William C. Shiel Jr., MD, FACP, FACR
Dr. Shiel received a Bachelor of Science degree with honors from the University of Notre Dame. There he was involved in research in radiation biology and received the Huisking Scholarship. After graduating from St. Louis University School of Medicine, he completed his Internal Medicine residency and Rheumatology fellowship at the University of California, Irvine. He is board-certified in Internal Medicine and Rheumatology.
In this Article
- Dialysis facts
- What is dialysis?
- When do patients require dialysis?
- What types of dialysis are there?
- What does the patient do during dialysis?
- What are the advantages of the different types of dialysis?
- How can patients learn more about dialysis?
- Find a local Nephrologist in your town
What are the advantages of the different types of dialysis?
Each of the two types of dialysis, hemodialysis and peritoneal dialysis, has advantages and disadvantages. It is up to the patient to decide which of these procedures is best by considering her/his life style, other medical conditions, support systems, and how much responsibility and participation in the treatment program he/she desires. Each patient must view the two types of dialysis procedures from her/his own perspective.
Regardless of which type of dialysis is chosen , patients have certain responsibilities such as following a diet program, watching their fluid intake and taking special vitamins and other medicines to control blood pressure and calcium and phosphorus balance.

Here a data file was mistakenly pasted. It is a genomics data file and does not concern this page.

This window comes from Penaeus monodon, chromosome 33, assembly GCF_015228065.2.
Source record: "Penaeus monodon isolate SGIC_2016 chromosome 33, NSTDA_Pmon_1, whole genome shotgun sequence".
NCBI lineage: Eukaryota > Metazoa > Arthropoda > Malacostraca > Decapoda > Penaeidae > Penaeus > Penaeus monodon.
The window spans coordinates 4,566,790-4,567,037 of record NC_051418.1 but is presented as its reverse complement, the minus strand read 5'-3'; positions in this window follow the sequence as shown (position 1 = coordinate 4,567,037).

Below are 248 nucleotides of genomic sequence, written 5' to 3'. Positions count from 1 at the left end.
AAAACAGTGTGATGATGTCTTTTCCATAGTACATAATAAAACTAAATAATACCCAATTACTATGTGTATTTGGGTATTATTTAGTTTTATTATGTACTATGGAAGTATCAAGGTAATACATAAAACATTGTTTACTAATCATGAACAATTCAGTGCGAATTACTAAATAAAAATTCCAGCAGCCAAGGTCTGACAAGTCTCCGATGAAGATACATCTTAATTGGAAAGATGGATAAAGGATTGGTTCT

For many patients, the major advantage of hemodialysis is minimal participation in the treatment. However, patients are required to adhere to a specific schedule and travel to the dialysis unit. Hemodialysis also requires stricter diet control and fluid control than peritoneal dialysis.
For those patients preferring more independence, peritoneal dialysis allows for more flexible scheduling and can be performed at home. The patient still must undergo a certain amount of dialysis each day, but can alter the exact timing of the dialysis procedure. On the other hand, peritoneal dialysis must be done every day of the week.
The major problem with peritoneal dialysis is infection. The patient has a plastic tube that goes from the peritoneal cavity to the outside of the body and this is a potential site for the entry of bacteria into the body. Great emphasis is placed on cleanliness and technique during the training sessions.
How can patients learn more about dialysis?
As a patient approaches dialysis, there are numerous sources of information. The doctor often has access to training videos that explain the dialysis techniques and their respective advantages and disadvantages.
Throughout the country are regional units of the National Kidney Foundation. These can be contacted, either through your physician or by contacting local dialysis units.
The National Kidney Foundation
30 East 33rd St.
New York, NY 10016
The American Association of Kidney Patients is an active association of patients and families involved with dialysis and a very good source of information.
American Association of Kidney Patients
3505 E. Frontage Rd., Ste. 315
Tampa, FL 33607
Medically reviewed by Michael Wolff, MD; American Board of Urology
"Dialysis modality and patient outcome"
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